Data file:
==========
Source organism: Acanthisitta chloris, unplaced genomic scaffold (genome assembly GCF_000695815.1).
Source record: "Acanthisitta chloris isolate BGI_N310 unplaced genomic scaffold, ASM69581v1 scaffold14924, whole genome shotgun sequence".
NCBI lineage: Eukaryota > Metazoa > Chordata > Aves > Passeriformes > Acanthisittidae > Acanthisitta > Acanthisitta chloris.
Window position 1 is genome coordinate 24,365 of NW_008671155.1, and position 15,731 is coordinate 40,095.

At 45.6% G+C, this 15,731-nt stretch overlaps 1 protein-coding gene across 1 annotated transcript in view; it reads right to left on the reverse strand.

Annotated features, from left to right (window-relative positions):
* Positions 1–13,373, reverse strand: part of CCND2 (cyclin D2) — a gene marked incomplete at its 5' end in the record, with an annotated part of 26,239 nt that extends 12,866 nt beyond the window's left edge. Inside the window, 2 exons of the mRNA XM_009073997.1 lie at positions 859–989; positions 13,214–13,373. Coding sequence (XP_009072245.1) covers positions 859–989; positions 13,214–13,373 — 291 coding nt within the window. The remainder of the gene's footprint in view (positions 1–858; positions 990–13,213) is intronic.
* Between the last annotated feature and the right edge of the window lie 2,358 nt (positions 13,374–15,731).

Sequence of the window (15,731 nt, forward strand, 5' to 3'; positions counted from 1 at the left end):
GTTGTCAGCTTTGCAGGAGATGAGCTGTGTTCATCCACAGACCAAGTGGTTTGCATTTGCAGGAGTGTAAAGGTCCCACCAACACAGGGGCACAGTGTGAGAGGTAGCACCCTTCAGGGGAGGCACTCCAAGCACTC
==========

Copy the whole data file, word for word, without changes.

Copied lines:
Source organism: Acanthisitta chloris, unplaced genomic scaffold (genome assembly GCF_000695815.1).
Source record: "Acanthisitta chloris isolate BGI_N310 unplaced genomic scaffold, ASM69581v1 scaffold14924, whole genome shotgun sequence".
NCBI lineage: Eukaryota > Metazoa > Chordata > Aves > Passeriformes > Acanthisittidae > Acanthisitta > Acanthisitta chloris.
Window position 1 is genome coordinate 24,365 of NW_008671155.1, and position 15,731 is coordinate 40,095.

At 45.6% G+C, this 15,731-nt stretch overlaps 1 protein-coding gene across 1 annotated transcript in view; it reads right to left on the reverse strand.

Annotated features, from left to right (window-relative positions):
* Positions 1–13,373, reverse strand: part of CCND2 (cyclin D2) — a gene marked incomplete at its 5' end in the record, with an annotated part of 26,239 nt that extends 12,866 nt beyond the window's left edge. Inside the window, 2 exons of the mRNA XM_009073997.1 lie at positions 859–989; positions 13,214–13,373. Coding sequence (XP_009072245.1) covers positions 859–989; positions 13,214–13,373 — 291 coding nt within the window. The remainder of the gene's footprint in view (positions 1–858; positions 990–13,213) is intronic.
* Between the last annotated feature and the right edge of the window lie 2,358 nt (positions 13,374–15,731).

Sequence of the window (15,731 nt, forward strand, 5' to 3'; positions counted from 1 at the left end):
GTTGTCAGCTTTGCAGGAGATGAGCTGTGTTCATCCACAGACCAAGTGGTTTGCATTTGCAGGAGTGTAAAGGTCCCACCAACACAGGGGCACAGTGTGAGAGGTAGCACCCTTCAGGGGAGGCACTCCAAGCACTC